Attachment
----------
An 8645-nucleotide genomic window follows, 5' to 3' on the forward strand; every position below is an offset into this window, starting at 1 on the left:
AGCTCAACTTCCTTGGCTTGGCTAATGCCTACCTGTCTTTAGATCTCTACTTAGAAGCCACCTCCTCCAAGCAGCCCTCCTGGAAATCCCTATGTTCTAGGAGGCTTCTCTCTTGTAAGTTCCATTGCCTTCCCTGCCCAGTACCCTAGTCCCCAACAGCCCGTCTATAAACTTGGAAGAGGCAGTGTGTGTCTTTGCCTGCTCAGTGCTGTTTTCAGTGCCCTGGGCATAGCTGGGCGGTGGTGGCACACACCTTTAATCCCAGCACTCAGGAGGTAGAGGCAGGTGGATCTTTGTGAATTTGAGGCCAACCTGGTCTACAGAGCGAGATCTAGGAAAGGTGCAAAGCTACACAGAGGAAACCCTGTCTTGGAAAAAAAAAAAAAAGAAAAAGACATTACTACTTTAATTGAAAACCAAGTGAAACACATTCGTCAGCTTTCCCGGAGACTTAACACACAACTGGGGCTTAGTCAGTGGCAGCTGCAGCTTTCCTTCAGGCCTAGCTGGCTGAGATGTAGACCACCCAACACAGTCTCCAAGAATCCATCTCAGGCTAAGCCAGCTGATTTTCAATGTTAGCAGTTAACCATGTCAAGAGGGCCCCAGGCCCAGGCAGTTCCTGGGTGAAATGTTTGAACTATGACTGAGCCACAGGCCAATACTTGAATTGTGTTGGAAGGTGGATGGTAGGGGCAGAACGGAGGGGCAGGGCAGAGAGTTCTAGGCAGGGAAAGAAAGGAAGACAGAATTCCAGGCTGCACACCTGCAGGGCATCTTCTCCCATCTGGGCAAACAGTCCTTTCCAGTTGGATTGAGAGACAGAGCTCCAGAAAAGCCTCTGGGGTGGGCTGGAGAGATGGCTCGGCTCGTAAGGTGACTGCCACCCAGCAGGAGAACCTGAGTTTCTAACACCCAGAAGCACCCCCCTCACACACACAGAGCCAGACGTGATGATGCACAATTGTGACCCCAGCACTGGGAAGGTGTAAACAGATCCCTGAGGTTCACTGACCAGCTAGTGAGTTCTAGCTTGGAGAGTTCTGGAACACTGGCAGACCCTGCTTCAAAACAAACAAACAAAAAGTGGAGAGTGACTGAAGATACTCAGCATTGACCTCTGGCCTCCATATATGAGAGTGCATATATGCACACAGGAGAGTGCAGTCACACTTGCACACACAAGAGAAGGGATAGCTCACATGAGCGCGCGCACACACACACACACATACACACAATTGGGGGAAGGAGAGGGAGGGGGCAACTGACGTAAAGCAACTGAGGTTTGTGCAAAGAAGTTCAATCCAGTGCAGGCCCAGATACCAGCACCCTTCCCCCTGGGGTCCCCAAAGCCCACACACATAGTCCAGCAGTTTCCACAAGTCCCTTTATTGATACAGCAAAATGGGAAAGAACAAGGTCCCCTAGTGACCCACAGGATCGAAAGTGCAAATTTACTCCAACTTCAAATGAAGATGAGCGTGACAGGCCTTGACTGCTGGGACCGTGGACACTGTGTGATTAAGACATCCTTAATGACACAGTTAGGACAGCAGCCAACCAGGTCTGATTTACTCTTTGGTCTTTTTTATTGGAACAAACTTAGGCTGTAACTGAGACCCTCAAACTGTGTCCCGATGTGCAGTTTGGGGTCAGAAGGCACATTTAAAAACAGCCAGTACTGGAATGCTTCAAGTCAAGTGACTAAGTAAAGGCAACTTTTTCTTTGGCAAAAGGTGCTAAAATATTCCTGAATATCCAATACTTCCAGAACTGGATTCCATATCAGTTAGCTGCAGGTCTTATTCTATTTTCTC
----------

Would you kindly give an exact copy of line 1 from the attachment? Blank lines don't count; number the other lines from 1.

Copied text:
An 8645-nucleotide genomic window follows, 5' to 3' on the forward strand; every position below is an offset into this window, starting at 1 on the left: